Land Use

Protected Open Space Around Yawgoo Pond Grows


The nearly 18-acre property features forested wetlands and pine-oak forest. (SKLT)

WEST KINGSTON, R.I. — The South Kingstown Land Trust and landowner John Richmond recently protected 17.85 acres of forested wetlands and pine-oak forest on Yawgoo Pond.

“Protection of this beautiful, forested property will help protect the water quality of Yawgoo Pond forever,” said Linda Green, former program director of the University of Rhode Island Watershed Watch volunteer program. “Forests slow down rainfall and allow it to soak into the ground and keep much of it from running into the pond. There is no better protection for fresh water.”

Richmond will retain ownership of 4 acres, protected by a conservation easement held by the South Kingstown Land Trust (SKLT) and the Rhode Island Department of Environmental Management (DEM). SKLT now owns 13.85 abutting acres, also protected by a conservation easement held by DEM. These agreements protect the scenic pond shoreline and the species that depend upon it in perpetuity and prohibit any new development.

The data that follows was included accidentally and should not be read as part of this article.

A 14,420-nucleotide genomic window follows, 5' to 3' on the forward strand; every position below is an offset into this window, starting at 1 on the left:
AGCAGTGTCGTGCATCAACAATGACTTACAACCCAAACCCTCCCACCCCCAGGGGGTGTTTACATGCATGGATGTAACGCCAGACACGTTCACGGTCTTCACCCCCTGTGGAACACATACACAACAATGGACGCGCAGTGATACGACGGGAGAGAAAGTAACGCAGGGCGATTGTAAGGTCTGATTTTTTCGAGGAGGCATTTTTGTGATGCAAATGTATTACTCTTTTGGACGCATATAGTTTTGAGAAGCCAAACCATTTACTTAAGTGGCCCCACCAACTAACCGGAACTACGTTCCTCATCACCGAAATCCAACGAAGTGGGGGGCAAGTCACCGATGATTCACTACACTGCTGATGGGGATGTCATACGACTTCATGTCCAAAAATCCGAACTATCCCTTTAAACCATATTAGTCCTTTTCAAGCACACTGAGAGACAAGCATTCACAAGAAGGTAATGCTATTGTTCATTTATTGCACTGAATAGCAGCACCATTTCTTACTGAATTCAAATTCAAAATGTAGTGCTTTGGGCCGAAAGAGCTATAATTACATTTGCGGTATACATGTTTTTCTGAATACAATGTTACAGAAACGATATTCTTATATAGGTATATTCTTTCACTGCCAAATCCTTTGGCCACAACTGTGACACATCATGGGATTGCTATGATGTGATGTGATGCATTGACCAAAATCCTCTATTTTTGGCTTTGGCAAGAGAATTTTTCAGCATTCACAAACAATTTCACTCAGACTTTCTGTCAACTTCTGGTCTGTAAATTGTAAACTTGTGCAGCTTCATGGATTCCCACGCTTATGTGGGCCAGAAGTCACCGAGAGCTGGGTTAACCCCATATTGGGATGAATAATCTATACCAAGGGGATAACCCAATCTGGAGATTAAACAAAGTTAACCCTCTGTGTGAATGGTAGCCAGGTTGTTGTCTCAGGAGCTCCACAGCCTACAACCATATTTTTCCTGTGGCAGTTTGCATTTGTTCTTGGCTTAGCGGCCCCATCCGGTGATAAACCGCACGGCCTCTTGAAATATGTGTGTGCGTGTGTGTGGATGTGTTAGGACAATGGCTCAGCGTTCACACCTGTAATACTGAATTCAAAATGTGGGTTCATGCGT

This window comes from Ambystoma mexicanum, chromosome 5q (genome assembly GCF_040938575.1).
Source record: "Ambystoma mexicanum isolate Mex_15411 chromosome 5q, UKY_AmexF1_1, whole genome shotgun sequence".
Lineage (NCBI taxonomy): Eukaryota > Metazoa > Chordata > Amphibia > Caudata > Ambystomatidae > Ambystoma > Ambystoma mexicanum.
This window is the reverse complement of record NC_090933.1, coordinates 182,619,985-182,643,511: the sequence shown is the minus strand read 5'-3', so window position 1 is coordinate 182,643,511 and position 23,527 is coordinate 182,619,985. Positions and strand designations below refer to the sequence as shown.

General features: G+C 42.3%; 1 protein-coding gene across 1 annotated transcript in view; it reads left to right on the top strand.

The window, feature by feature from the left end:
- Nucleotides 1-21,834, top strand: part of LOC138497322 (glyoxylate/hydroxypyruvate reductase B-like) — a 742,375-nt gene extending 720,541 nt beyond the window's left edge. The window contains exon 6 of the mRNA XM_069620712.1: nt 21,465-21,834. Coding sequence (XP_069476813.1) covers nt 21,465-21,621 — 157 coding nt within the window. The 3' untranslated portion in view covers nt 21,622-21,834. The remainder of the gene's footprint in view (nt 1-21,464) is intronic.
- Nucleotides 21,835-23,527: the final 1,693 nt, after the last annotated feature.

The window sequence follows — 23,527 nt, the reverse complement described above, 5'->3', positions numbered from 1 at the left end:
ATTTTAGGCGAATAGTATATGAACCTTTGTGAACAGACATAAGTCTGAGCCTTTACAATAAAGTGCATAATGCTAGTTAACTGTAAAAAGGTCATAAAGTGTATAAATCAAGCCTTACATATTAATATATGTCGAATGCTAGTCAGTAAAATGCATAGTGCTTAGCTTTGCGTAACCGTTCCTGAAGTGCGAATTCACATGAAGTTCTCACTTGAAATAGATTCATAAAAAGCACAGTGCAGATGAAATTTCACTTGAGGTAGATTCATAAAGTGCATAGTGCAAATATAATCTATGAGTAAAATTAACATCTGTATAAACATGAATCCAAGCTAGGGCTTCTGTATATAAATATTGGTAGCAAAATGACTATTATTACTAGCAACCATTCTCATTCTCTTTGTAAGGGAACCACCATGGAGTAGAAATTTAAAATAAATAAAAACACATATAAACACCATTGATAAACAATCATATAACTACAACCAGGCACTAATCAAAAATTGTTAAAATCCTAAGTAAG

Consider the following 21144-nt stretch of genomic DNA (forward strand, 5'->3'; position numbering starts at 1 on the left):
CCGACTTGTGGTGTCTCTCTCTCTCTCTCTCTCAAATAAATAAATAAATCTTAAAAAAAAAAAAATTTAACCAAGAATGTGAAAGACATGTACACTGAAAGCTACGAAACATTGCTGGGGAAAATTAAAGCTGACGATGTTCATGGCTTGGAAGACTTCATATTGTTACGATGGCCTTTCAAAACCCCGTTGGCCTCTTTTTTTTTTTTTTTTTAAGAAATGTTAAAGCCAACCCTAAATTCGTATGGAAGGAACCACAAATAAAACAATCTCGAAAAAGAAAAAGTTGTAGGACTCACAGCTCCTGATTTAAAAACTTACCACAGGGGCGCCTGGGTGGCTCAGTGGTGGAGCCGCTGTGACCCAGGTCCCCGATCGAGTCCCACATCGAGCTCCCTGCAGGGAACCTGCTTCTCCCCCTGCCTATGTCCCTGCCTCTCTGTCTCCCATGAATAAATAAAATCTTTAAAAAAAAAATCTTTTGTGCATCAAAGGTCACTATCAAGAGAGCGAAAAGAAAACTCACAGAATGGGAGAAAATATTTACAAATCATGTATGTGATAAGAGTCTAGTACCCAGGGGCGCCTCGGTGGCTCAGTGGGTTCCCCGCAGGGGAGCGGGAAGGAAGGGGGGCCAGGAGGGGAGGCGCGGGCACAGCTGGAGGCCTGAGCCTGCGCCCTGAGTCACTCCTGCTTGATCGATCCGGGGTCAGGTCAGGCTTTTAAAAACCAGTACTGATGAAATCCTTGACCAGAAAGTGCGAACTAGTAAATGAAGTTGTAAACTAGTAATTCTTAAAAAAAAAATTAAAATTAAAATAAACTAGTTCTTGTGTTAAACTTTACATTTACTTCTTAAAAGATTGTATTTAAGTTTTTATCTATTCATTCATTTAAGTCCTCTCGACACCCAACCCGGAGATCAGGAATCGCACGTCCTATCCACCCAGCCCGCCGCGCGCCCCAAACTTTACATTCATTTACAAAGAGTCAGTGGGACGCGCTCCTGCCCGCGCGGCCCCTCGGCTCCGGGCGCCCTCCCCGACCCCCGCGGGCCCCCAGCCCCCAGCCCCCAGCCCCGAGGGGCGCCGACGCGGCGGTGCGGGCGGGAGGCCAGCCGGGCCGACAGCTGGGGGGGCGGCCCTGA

This agreement puts SKLT’s combined total of protected land over 3,000 acres, 123.4 acres of which surrounds Yawgoo Pond. The new parcel includes more than 400 feet of shoreline encompassing rare plants and wildlife habitat. With the acquisition, about 1.2 miles of Yawgoo Pond’s shoreline is protected.

“This project would not have been possible without the perseverance of John Richmond and the land trust staff,” SKLT executive director Julia Landstreet said. “It was inspiring to see the amazing generosity of the many neighbors who made contributions to protect this land for the benefit of the environment, Yawgoo Pond, and future generations.”


Join the Discussion

View Comments

Leave a Reply

Your email address will not be published. Required fields are marked *

Your support keeps our reporters on the environmental beat.

Reader support is at the core of our nonprofit news model. Together, we can keep the environment in the headlines.


We use cookies to improve your experience and deliver personalized content. View Cookie Settings